Three years on from a potentially catastrophic failure, work is underway to rehabilitate Toddbrook Reservoir and make it the gold standard for dam resilience. Toddbrook Reservoir in the Peak District became headline news in August 2019 when the main dam almost collapsed following the failure of its auxiliary spillway. The ongoing flow over the spillway threatened to destroy the dam, which was built in 1838. This would have unleashed a destructive flood on the town of Whaley Bridge, just below it. The Environment Agency declared the incident an “immediate threat to life” and 1,500 local residents were evacuated. An RAF Chinook helicopter had to drop 1,000 sandbags and 600 bags of aggregate into the void to stem the flow. Three years on, the urgency to fix the reservoir has not subsided. Toddbrook has been substantially drained so water supply to the Peak Forest and Macclesfield canals has dropped by 30%. Dam owner the Canal & River Trust has been working with Arup to design new infrastructure so that the reservoir can refill and to make it resilient against future weather events. Having cut the designs down from 13 options, main contractor Kier is just getting started on the £15M repair project which is expected to be complete in spring 2024.
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should be relocated. The existing auxiliary spillway and primary weir will be landscaped over and the bywash – an alternative chute that takes some water around the dam instead of into the reservoir – diverted around the new infrastructure. While the original dam and failed auxiliary spillway are on the eastern side of the reservoir, the final design has the new infrastructure at the northern end of the dam. We’re going to see works across the country to increase the ability to empty reservoirs in a controlled way Canal & River Trust Toddbrook Reservoir project manager Tom Greenwood says this option was chosen because the spillway fits the topography better and the bywash can be connected into the top of the structure. The upper part of the new structure will have a tumble bay, which collects water from the bywash and water overtopping the reservoir’s new 70m wide side channel weir. From there, it will flow down the new 220m long spillway that widens from 10m to 20m as it comes down the embankment. At the foot of the spillway, the water arrives in a 20m wide stilling basin which is flanked by a pair of turret structures that prevent vortexing to help slow and channel the flow of water in extreme storm events.m From there, the water will follow a new landscaped channel into the River Goyt at the same place as the existing channel.
The Canal & River Trust has already implemented measures to improve the reservoir’s resilience. In 2020, a new 1.5m high concrete “nib”, similar to a wall, was built along the dam crest to block the failed auxiliary spillway and give it more protection against extreme weather events. Canal & River Trust chief infrastructure and programmes officer Malcolm Horne says: “We could have left the nib [until main works start], but because we’re sitting on some risk [of water escaping through the failed spillway] we decided to put this in early as it would be there for the long term anyway.” Additional resilience has been ensured by keeping the water level in the reservoir at 1m to 2m deep, about 12m below its maximum level. This has been achieved by repairing masonry in the reservoir inlet, allowing it to push more water into the bywash, avoiding the reservoir. The control of the inlet has been upgraded to an automated system that monitors the water level and ensures the bywash level stays steady. There are also several pumps in the reservoir taking water out and along a pipe network into the River Goyt to keep the water level down. A weather forecasting system predicts the reservoir water level two days in advance, providing guidance on how much water needs to be pumped out.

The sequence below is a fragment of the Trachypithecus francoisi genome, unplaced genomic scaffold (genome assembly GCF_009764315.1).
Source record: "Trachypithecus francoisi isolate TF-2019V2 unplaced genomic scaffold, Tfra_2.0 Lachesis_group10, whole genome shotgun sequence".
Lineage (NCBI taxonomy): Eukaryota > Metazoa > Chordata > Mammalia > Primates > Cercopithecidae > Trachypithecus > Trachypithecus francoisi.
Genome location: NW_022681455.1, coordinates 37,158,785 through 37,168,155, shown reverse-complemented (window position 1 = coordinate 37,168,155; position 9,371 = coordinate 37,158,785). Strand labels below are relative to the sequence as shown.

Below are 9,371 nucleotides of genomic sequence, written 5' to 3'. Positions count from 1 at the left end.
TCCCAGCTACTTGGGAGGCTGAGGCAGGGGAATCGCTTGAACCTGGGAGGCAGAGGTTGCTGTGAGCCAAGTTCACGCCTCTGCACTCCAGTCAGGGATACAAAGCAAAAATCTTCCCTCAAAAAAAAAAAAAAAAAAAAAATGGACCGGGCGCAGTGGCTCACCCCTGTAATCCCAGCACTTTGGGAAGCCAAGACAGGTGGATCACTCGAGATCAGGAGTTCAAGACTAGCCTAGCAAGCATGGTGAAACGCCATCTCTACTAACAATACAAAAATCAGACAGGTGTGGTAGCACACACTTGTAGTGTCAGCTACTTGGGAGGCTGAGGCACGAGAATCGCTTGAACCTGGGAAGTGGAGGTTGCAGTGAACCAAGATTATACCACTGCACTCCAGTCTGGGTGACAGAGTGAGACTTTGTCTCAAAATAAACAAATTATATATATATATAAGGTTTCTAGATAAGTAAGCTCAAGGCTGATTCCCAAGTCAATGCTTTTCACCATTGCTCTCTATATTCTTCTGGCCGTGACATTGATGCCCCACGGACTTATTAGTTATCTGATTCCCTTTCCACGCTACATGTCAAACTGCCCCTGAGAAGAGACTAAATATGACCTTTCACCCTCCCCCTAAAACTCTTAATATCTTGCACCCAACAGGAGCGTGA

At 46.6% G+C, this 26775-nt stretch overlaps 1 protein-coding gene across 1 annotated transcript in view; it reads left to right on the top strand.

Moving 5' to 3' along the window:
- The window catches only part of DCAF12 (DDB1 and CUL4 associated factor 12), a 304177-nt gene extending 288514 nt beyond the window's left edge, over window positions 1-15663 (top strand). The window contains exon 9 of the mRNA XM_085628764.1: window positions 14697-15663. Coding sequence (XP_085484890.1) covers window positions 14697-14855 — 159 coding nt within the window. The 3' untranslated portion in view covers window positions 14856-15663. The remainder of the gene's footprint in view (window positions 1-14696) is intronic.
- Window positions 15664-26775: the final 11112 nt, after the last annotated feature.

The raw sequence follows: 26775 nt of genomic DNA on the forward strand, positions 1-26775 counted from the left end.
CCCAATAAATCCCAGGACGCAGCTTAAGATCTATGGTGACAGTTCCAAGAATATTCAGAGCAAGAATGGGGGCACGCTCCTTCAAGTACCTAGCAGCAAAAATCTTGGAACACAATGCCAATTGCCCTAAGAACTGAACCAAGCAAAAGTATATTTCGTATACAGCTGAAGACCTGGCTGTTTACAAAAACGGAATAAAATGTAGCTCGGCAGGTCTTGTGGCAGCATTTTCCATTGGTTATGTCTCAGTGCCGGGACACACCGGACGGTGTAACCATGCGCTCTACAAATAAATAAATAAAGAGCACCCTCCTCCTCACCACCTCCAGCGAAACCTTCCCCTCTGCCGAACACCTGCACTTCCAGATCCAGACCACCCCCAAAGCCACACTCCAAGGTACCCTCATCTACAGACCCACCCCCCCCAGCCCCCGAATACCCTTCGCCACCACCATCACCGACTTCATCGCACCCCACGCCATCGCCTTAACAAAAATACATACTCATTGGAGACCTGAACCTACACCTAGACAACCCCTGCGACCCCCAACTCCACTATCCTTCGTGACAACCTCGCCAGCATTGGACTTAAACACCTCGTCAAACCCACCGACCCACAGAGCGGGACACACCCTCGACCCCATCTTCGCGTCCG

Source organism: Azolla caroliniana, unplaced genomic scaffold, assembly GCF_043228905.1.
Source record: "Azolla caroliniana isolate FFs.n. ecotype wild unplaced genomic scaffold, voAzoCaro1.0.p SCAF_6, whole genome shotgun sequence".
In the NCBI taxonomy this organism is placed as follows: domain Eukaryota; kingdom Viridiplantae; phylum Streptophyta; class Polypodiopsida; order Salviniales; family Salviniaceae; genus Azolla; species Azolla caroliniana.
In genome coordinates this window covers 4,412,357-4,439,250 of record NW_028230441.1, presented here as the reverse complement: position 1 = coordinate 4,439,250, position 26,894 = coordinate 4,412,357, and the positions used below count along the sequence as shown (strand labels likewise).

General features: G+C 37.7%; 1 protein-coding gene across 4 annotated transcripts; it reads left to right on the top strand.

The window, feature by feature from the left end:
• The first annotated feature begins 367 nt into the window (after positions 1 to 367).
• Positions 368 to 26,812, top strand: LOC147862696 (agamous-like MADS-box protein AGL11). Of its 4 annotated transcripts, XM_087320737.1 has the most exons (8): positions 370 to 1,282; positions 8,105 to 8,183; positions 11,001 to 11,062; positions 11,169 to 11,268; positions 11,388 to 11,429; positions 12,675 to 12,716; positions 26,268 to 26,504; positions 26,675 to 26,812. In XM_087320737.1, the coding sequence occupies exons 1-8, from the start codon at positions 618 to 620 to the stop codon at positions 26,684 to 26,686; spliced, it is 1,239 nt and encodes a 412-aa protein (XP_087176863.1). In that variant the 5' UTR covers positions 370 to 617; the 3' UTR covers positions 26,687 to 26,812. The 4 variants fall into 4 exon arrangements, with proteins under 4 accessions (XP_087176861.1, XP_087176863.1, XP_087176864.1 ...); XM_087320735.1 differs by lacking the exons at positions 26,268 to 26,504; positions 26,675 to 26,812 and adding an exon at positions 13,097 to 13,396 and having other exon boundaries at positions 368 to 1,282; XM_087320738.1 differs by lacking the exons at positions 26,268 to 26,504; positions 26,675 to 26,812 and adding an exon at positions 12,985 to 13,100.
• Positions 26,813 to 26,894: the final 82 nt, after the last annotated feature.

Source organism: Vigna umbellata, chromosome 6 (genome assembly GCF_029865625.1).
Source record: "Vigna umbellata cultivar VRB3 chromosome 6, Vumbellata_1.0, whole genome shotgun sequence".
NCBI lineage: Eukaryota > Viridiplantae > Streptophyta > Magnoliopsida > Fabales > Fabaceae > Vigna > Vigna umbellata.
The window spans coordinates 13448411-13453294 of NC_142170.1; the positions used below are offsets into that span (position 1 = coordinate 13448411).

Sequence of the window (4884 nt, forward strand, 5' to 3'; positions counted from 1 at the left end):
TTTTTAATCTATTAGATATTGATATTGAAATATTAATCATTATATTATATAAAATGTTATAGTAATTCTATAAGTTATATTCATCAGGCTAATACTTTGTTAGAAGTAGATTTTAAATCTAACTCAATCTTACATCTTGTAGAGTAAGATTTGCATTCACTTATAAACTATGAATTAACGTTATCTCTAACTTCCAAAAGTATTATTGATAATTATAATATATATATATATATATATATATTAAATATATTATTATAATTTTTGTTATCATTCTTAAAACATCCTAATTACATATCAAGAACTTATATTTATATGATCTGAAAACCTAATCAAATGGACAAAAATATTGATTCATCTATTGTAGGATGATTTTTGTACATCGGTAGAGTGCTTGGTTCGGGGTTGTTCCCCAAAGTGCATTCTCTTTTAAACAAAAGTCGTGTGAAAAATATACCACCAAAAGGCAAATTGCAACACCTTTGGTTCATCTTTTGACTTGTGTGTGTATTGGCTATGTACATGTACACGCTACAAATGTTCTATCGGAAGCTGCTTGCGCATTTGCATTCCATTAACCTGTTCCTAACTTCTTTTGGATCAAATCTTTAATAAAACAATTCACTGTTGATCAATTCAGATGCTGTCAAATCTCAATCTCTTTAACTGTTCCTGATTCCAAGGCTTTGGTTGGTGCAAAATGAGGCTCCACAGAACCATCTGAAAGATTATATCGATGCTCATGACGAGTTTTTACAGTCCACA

Construction begins in December with piling for the upper section of the structure, the side channel weir and tumble bay. Sheet piling is used on a pretty high proportion of the overall structure,” Greenwood says. “Then concrete tension piles will underlie the tumble bay and stilling basin, installed insitu by the continuous flight auger method.” However, it is the temporary piling that is expected to be the most challenging part of the work. The existing bywash must remain flowing throughout the project so that water levels remain low. But the channel runs directly through where the new infrastructure will be built. The water has to be diverted on the exterior of the new structure’s footprint and then reaches the river,” Greenwood explains. “It’s going to need a separate channel to accommodate that and that’s a major complexity.” Temporary sheet piling will be installed parallel to the existing dam to protect the structure while work takes place. Piling will be followed by excavation and concreting to make way for the new infrastructure. Kier project manager Karen Woods says: “Once we’ve secured the dam itself, we’ve effectively got two work sites: an upper and a lower.” The upper site will work on the new weir and tumble bay at the crest of the dam, while the lower site will construct the stilling basin and channel. When the time comes, a third team will construct the spillway chute up the bank, connecting these two sections. The incident and the way the reservoir is being rebuilt are instructive, Horne says. “I think it has influenced the whole sector, particularly in terms of understanding these vulnerabilities and also looking at spillway design,” he says. The ability to get rid of water quickly protected the situation. We’re going to see works across the country to increase the ability to empty reservoirs in a controlled way.”